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Old 07-15-2009, 02:06 AM   #1
Steveo_55
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Default Force carbonating

When force carbonating, do you have to leave the beer hooked up to the gas line?

I've read the different ways of carbing like the "set and forget" and the "shaking" but there is never any mention of whether or not to leave the gas line connected to the keg while it is carbonating.

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Old 07-15-2009, 02:42 AM   #2
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in my very limited experience, i think either way can work. i didn't have much success by forcing the CO2 in and unhooking the lines though.

i had much better success leaving the lines on for 24 hours at 30 PSI, then turning the gas off, unhooking the gas, purging the air, resetting the PSI to about 10, and rehooking the lines.

the pro to unhooking the lines after the immediate forcing of CO2 would be to save gas if there's a leak somewhere. i don't have a leak, so leaving the lines hooked up overnight ensured that my beer would be getting CO2 and just made me feel a little more confident in the process.

again, i've got super-limited experience, just two kegs thus far, and i'm still learning. but i got better results when the keg was already chilled and the lines stayed hooked up throughout the process.

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Old 07-15-2009, 02:48 AM   #3
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I kegged my first batch with CO2 tonight (previously did a corn-sugar priming in the keg and a picnic set up to dispense). So again, this is "my understanding" but it works like this as far as I can understand:

1) shake carb will carb your beer up quickly, so once you are done shaking it about, you can actually disconnect the gas until you want to serve it. At which time reconnect at ca. 12 psi and you should be good to go

2) 24hr high pressure carb, as described above, needs the gas on for 24 hrs and then again for a few days (?) before you dispense

3) set and forget you keep the keg hooked up to the gas

I'm doing option 2, I have my farmhouse summer ale at 30 psi just now, turn it down to 12 tomorrow and it should be drinkable come the weekend.

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Old 07-15-2009, 04:12 AM   #4
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I've been force carbonating for about four years now, and have done it many different ways like setting the CO2 and leaving it on for a week or so, shaking and disconnecting, Cranking it up shaking and dropping it back down. they all work, but what I found is that it is good to have a line connected to a picnic tap to test the carbonation daily, because you can always add more but it's hard to take it away.

These days, I'll put the line pressure to where I need it to be to get desired carbonation, and let it pressurize then I roll the keg on my lap for a few minutes with the keg line still attached, then let it sit for 24hr attached at the same pressure.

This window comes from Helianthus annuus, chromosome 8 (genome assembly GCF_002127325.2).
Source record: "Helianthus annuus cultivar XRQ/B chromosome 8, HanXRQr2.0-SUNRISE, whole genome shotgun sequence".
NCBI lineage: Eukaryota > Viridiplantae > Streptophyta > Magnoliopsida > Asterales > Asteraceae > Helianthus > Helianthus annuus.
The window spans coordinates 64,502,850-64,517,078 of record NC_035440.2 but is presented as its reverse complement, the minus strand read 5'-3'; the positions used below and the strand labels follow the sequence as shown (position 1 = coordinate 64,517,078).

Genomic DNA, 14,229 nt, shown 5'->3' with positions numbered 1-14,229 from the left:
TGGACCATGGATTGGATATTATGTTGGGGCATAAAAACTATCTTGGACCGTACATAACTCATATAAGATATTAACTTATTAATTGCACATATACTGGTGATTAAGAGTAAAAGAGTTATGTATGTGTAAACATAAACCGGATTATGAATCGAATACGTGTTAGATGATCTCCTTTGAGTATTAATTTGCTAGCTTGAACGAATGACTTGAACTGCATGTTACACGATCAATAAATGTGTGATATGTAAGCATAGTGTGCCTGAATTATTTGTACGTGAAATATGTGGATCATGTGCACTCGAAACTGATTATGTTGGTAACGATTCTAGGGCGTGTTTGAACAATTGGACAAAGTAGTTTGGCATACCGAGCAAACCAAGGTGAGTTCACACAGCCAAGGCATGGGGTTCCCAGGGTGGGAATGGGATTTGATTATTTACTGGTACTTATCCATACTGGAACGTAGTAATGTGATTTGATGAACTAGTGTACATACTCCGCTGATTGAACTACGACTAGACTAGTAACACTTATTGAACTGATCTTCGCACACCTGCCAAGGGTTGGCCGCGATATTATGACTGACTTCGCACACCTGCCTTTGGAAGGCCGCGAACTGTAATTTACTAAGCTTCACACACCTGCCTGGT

This for the most part gets you to where you need to be, but its good to test it often, till you get where you need to be.

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Old 07-15-2009, 05:11 AM   #5
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Force carbing via "set and forget" or "30psi and shake".. either way, you need to leave the gas line connected.

BTW, I tried the 30 psi and shake method.. it always seems to overcarbonate my beer. I've found that if you hook up the gas at the serving pressure, and just give it a quick shake when you walk by, it'll be carbonated in just a few days. I haven't overcarbed with this method yet; it always comes out just right.

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Old 07-16-2009, 03:01 PM   #6
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I normally hook up the gas, crank the pressure to about 15 psi for a week or so, then lower it to serving pressure and drink.....

I can pour a pint, leave it, and 20 minutes later it still has co2 bubbling up......

works great

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Old 07-16-2009, 03:46 PM   #7
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So for most ales, what is the correct serving pressure? 10-12psi?

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Old 07-16-2009, 03:51 PM   #8
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Quote:
Originally Posted by Beavdowg View Post
So for most ales, what is the correct serving pressure? 10-12psi?
most ales is 10-12psi.
I do not like the shake method of carbing, I would rather do 30psi for 2 days, or set and forget.
I leave my gas line connected and on.
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Old 07-16-2009, 04:45 PM   #9
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Quote:
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most ales is 10-12psi.
I do not like the shake method of carbing, I would rather do 30psi for 2 days, or set and forget.
I leave my gas line connected and on.
Yeah, that's what I do. If I'm not in a hurry, I set it at 12 psi and wait a week or two. If I'm in a hurry, I set it at 30 psi for a day or two, purge and reset to 12 psi. Shaking just seems to cause overcarbonation for me.
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Old 07-16-2009, 06:08 PM   #10
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Quote:
Originally Posted by Beavdowg View Post
So for most ales, what is the correct serving pressure? 10-12psi?
It's based on what temp your beer is stored at. Check out the chart Keg Carbonation Chart
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